Iran intends to produce missile defense systems similar to Russia's S-300 system, the county's PressTV channel said on Thursday, quoting Iranian Defense Minister Brig. Gen. Ahmad Vahidi.
Answering the question on whether Iran has plans to produce an S-300 defense system, Vahidi said, "We don't need to produce the S-300 system, but we have plans on the agenda to produce similar weapons."
The minister also said Iran has developed a medium-range air defense system.
"All parts of the system have been domestically produced," the TV channel quoted him as saying.
He said the defense system had "three radars and a domestically produced missile that has high agility and a range of more than 40 kilometers."
Russia and Iran signed a contract on the delivery of Russia's S-300 missile defense systems to the Islamic Republic in December 2005. There have been no official announcements concerning the start of deliveries.
In February, speaker of the Russian parliament's upper house, Sergei Mironov, pledged that Moscow would fulfill its obligations, saying the delay in deliveries was due to "technical" problems.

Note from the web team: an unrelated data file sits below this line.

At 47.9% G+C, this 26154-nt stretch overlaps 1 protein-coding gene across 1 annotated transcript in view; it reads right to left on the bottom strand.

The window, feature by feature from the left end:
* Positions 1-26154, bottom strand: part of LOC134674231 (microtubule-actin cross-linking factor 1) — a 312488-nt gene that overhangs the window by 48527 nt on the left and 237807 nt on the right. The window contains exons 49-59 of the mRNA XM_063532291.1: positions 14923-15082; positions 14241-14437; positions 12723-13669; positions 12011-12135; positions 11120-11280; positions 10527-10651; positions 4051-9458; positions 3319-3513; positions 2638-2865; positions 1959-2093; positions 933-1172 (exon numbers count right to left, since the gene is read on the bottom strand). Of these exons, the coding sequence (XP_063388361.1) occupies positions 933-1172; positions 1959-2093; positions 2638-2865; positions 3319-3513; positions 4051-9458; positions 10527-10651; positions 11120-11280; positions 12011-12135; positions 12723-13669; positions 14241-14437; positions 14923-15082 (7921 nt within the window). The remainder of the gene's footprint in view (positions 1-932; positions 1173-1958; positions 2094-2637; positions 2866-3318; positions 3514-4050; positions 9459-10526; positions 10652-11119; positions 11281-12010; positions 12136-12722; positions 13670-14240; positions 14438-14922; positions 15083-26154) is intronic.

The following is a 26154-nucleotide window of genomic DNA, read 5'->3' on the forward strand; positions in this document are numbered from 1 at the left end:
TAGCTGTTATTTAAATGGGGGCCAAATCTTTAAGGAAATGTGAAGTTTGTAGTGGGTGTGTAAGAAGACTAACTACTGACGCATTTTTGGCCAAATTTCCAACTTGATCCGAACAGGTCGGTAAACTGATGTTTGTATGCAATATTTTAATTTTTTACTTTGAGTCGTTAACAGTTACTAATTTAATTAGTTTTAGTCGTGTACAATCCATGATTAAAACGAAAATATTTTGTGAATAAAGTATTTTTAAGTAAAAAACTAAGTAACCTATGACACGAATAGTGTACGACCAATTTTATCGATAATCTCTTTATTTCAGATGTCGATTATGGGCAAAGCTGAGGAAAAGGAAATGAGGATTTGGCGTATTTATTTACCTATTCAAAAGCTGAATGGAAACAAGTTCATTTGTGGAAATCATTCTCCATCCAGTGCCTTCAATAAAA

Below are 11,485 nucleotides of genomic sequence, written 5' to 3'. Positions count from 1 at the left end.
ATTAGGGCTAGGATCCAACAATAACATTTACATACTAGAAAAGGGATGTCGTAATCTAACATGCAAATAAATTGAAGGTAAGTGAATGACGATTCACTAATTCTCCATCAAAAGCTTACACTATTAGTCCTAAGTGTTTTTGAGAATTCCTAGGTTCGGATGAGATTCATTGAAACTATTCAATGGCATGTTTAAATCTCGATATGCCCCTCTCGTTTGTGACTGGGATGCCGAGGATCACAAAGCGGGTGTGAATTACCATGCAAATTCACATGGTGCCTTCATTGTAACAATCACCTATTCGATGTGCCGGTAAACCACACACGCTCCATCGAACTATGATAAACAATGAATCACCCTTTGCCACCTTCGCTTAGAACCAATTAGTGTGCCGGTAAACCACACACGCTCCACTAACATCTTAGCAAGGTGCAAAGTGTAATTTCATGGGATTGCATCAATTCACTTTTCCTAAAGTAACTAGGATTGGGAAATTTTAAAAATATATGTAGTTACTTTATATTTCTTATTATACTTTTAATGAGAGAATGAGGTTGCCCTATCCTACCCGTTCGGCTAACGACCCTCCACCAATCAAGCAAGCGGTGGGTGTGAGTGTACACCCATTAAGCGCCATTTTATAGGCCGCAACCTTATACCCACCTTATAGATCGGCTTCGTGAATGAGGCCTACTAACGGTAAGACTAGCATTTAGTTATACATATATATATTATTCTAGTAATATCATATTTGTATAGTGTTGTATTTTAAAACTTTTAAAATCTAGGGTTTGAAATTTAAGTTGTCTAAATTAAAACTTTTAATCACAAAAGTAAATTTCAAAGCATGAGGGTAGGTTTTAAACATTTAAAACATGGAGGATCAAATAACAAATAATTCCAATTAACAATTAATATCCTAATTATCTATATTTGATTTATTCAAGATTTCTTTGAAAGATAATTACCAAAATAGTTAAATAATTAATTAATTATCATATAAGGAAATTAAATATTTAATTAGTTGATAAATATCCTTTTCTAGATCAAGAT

"We have bilateral agreements with Iran, Russia has always fulfilled its international agreements. That is why the delivery of this defense complex, let me stress it, is a matter of time," he said.
Iran's ambassador to Russia, Seyyed Mahmoud-Reza Sajjadi, told the Islamic republic's Mehr news agency on Wednesday "Russian officials are committed to their [S-300] deal with Iran."
The advanced version of the S-300 missile system, called S-300PMU1, has a range of over 150 kilometers (over 100 miles) and can intercept ballistic missiles and aircraft at low and high altitudes, making the system an effective tool for warding off possible air strikes.
The Russian-Iranian deal has alarmed the United States and Israel, which have consistently refused to rule out the possibility of military action against Tehran if it refuses to halt its controversial uranium enrichment program. The S-300 systems could greatly improve Iranian defenses against any air strike on its strategically important sites, including nuclear facilities.
MOSCOW, April 22 (RIA Novosti)
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Any anti-ISIL operation in Iraq cannot be effective unless the Islamic State is attacked in Syria. But the final statement of the Paris Conference did not mention Syria as a precaution against disunity in the coalition and with due regard for the Russian position. Professor of the Chair of Modern East Department of History, Political Science and Law in RSUH